Furthermore, a sense of ‘duty’ may superficially differentiate religious communities from ‘secular’ communities. Do people join chess clubs out of interest and churches out of duty? Or is participation in either simply and equally driven by the human need to belong? Or does the sense of duty felt by a detachment of soldiers create a connection deeper than any chess club or church can provide?
In the end, the relativity of our question creates more problems than it solves. If this is a research question, it is plagued with severe study design challenges. What seems evident is that people who need religious orders join churches, mosques, temples, and synagogues, and people who need chess clubs join chess clubs. Defining a certain ‘type’ or ‘grade’ of community is arbitrary to the extent that we humans (apparently) have a diverse range of needs and desires of association and tribe.
So, do religious communities provide ‘something’ that no other kind of community can provide? Probably, yes. But chess clubs probably provide ‘something else’ that religious communities cannot deliver. Perhaps the question should be less about the particular nature of religious belief and more about the dynamic and diverse nature of human community in general.
That said, I think there are still lessons that the rest of us can learn from religious communities — even if for no other reason than that religious traditions have been sculpting and experimenting with community for centuries. With Alain De Botton, I suspect that there is something profound (and, yes, likely primordial and evolutionary selective) in the idea of scheduling ‘sacred’ times to gather and in the practice of preparing and sharing meals together. Religion effectively constructs a bureaucratic hierarchy that coordinates the dreary logistics of gathering for the faithful. Taking an intentional approach to organizing live, in-person sharing of ideas and meals is the critical lesson that religion has been evolving over millennia. But can we genuinely commit to community without the gods?
Canada is full of legal examples where the rights to be free from discrimination based on creed, sexual orientation, or gender may be perceived to be at odds with one another in different circumstances. Whose rights ‘win’ when rights are in competition? In Canada’s increasingly diverse society, the question of competing human rights comes up often. Join us as we pick apart some legal cases to see how these conflicts are resolved in the court system.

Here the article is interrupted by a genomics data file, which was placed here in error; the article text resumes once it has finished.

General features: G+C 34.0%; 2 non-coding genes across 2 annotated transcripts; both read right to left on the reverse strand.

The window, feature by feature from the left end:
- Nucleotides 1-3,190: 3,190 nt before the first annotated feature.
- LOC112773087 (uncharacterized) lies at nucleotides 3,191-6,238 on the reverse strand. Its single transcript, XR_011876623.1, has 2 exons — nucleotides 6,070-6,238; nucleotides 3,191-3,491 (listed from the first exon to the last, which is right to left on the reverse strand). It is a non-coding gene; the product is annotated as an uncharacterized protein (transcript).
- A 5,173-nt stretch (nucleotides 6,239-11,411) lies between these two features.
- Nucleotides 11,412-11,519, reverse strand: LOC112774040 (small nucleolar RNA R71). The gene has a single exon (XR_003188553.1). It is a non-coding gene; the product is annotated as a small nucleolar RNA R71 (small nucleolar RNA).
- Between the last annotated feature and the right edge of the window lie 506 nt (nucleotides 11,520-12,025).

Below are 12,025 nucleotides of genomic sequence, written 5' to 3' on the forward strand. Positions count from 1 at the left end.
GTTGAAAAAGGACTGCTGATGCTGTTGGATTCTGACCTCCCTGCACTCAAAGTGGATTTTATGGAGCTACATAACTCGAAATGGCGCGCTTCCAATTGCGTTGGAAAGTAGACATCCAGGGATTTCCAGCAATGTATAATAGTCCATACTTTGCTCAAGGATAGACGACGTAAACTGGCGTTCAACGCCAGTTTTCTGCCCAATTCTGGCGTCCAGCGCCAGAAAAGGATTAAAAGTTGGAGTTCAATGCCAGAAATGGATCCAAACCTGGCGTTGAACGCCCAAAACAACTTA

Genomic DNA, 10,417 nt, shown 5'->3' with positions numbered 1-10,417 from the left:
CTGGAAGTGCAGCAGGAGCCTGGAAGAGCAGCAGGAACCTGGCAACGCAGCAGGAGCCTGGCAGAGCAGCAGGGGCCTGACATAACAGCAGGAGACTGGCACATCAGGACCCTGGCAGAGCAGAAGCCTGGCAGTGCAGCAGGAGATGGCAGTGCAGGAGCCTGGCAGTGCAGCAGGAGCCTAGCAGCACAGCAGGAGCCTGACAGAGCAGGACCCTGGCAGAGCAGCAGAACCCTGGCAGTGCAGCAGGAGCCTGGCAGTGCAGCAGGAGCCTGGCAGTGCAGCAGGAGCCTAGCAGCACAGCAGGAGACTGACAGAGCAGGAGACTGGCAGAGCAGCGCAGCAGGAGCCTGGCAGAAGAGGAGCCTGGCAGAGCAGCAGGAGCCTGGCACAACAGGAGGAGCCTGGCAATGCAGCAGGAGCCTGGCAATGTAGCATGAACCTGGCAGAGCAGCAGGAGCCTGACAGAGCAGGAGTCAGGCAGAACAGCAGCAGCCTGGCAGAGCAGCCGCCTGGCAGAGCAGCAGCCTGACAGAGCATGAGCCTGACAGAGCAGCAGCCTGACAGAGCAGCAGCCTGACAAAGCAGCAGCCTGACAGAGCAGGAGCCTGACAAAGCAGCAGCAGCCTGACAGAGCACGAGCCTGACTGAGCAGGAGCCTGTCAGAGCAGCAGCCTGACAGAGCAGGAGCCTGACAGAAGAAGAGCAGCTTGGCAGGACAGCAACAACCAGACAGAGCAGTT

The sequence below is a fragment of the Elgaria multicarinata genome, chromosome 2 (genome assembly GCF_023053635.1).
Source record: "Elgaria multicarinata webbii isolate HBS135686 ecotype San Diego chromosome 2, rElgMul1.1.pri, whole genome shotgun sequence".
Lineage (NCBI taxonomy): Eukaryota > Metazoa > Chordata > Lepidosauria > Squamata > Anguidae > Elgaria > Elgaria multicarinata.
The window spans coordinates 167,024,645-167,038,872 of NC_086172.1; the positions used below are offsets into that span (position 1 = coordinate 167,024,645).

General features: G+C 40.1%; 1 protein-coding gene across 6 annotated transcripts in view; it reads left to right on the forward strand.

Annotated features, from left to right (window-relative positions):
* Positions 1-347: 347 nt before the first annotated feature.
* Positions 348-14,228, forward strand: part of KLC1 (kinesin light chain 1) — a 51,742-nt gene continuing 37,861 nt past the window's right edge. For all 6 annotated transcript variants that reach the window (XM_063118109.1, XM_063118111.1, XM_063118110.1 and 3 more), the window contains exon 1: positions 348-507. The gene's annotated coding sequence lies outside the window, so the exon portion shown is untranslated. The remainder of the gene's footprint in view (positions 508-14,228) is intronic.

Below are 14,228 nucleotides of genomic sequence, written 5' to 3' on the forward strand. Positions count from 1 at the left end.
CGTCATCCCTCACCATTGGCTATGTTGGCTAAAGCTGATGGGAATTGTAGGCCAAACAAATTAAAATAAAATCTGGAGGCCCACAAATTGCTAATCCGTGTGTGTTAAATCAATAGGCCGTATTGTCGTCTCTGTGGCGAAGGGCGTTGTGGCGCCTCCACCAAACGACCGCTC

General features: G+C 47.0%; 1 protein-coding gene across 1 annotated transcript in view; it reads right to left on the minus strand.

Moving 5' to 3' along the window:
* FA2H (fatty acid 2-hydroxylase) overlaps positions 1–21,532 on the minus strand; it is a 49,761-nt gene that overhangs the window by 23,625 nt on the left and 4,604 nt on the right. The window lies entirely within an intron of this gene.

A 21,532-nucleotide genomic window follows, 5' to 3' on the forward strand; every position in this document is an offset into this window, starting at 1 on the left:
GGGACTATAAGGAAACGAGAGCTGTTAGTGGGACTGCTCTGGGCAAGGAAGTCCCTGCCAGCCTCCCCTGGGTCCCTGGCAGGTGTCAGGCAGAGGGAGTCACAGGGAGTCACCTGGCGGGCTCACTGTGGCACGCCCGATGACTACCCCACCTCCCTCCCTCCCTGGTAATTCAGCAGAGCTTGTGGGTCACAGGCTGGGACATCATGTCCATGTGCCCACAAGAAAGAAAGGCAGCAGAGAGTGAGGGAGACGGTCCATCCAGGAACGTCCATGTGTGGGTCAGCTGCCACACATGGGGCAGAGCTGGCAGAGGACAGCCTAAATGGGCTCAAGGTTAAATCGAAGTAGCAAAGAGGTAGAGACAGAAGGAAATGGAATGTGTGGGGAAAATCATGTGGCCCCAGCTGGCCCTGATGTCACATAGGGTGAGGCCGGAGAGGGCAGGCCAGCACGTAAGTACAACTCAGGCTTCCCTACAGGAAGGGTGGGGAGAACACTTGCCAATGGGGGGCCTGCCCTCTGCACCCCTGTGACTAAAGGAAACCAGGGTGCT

Street preachers pronounce condemnation on passerby pedestrians — free speech versus freedom from harassment? One person’s right to express themselves versus another person’s right to not be verbally assaulted?
A Greek nursing home refuses admission to a non-Greek applicant who claims policy is discriminatory. Can you reject someone from an establishment on the basis of their ethnicity?
The child of same-sex parents is refused enrollment to a private Christian school. Religious freedom or discrimination? Which right supersedes the other?
Currently before the courts, Trinity Western University, a private school seeking accreditation for law degrees, simultaneously requires enrolling students to sign a statement of faith that says marriage must be between a man and a woman.
[In this discussion, it struck me that ‘identity politics‘ could be seen as amplified and galvanized when human rights compete with one another. It raises an interesting question: do human rights inspire or incite a culture of identity politics? If you are curious to explore the topic of identity politics further, come to Discussing the Identity Politics Debate on Monday, December 4, 2017.]
Let’s think of capitalism as a religion. If capitalism is a religion — if it needs disciples to adhere to and pass on certain doctrinal truths to survive as an ideology — what are its foundational precepts? For the sake of the thought experiment, let’s hypothesize that clues are found in some of the dominate secular tropes of capitalist societies.
In this post, I contemplate the idea that the so-called, unofficial ‘State Religion of Capitalism’ has evolved four central tenets:
Be your authentic self
Do what you love
You only live once
Follow your dreams
It is important to acknowledge that most adherents of this creed are inadvertent disciples. Devotees to this religion are not ‘born again’ so much as they are ‘born into’ the cult. Their beliefs are as invisible and ‘natural’ as they air they breathe; the truth of their tenets is as self-evident as the wind.
Be your authentic self
First, Be your authentic self serves as the basis for the whole religion. Capitalism requires a population that conflates consumption with identity. Stuff must equate to status. Nothing is more precious to capital than a population in need of differentiating themselves as distinct individuals. Therefore, as in most religions, disciples of capitalism are required to believe that they possess some special inner spirit seeking expression in a physical world. Accordingly, activities and purchases become the holy indulgences that give manifestation of this inner self.